Is this an accurate telling? I think it is, more or less, but it’s also radically incomplete. For one thing, “U.S. leadership” has not been an unambiguous force, and there are many people around the world who would object even to the phrase. More pressing, the “wave of clean energy innovation” that this story depends on was never going to be enough. On this front, see the bit where countries “steadily ratchet up their commitments.” This is a reference to the push for (jargon alert) an “ambition ratchet” or “ambition mechanism.” The two terms are almost interchangeable but the idea is critical, because both the Paris pledges of national action and the post-Paris pledges of international transition support are far too weak to actually achieve Paris’ “well below 2°C” temperature target

…(read more).

Inside Story – What’s behind growing economic gap?

The gap between the poor and the super-rich is growing.

The world’s eight richest people have the same wealth as the poorest half of the entire world.

That’s according to a new report by Oxfam which describes this trend as obscene, unfair and grotesque.

The eight men are mostly American, including Microsoft’s Bill Gates, investor Warren Buffett, and Facebook’s Mark Zuckerberg.

Oxfam warns this economic inequality threatens to pull societies apart and undermine democracy.

Its report says people have lost trust in their governments and are no longer willing to accept the status quo.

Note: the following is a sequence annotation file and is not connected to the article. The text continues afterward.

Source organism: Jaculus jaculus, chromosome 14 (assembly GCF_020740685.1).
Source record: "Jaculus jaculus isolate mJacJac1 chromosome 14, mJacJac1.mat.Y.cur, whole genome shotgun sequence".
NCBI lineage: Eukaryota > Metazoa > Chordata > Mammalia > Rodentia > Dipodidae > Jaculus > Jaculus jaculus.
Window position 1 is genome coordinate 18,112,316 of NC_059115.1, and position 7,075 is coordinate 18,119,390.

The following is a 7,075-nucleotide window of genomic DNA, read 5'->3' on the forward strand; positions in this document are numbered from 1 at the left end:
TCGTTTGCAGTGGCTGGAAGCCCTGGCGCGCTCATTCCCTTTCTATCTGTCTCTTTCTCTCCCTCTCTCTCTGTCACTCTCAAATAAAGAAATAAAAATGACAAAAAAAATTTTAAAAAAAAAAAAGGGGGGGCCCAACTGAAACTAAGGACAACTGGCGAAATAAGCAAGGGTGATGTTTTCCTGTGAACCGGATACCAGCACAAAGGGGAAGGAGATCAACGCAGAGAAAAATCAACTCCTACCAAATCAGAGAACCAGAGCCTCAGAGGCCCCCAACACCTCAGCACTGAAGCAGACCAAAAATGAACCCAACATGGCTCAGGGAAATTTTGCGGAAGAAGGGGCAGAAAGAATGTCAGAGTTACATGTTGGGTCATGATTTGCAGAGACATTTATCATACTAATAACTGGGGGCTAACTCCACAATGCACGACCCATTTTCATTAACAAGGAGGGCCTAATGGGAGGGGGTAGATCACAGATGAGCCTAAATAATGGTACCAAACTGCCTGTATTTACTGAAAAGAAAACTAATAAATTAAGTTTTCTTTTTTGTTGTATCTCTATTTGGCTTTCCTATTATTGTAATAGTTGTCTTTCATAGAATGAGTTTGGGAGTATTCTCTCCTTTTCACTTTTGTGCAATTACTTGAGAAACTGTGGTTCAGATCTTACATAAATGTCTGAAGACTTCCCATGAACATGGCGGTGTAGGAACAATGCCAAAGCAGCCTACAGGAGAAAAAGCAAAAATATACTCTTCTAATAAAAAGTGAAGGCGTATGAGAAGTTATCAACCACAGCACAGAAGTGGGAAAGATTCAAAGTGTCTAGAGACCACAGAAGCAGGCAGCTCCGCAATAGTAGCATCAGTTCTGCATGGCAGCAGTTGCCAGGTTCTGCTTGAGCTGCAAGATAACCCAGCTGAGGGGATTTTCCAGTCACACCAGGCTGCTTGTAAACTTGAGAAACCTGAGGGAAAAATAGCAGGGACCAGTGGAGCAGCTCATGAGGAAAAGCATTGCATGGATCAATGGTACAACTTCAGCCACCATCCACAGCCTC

The anti-poverty organisation suggests that may help explain Donald Trump’s victory in the U.S. presidential election.
And the UK’s vote to leave the EU.

So what needs to be done to reduce wealth inequality?

Presenter: Laura Kyle

Guests:

Deborah Hardoon – Deputy head of research at Oxfam.

Aly Khan Satchu – CEO of Rich Markets and an Emerging Markets Economist.

Ben Southwood – Head of Research at Adam Smith Institute.

Noam Chomsky – How to Deal with the Trump Presidency


Chomsky’s Philosophy

Published on Jan 16, 2017

One Year on Earth – Seen From 1 Million Miles


NASA Goddard

Published on Jul 20, 2016

On July 20, 2015, NASA released to the world the first image of the sunlit side of Earth captured by the space agency’s EPIC camera on NOAA’s DSCOVR satellite. The camera has now recorded a full year of life on Earth from its orbit at Lagrange point 1, approximately 1 million miles from Earth, where it is balanced between the gravity of our home planet and the sun.

EPIC takes a new picture every two hours, revealing how the planet would look to human eyes, capturing the ever-changing motion of clouds and weather systems and the fixed features of Earth such as deserts, forests and the distinct blues of different seas. EPIC will allow scientists to monitor ozone and aerosol levels in Earth’s atmosphere, cloud height, vegetation properties and the ultraviolet reflectivity of Earth.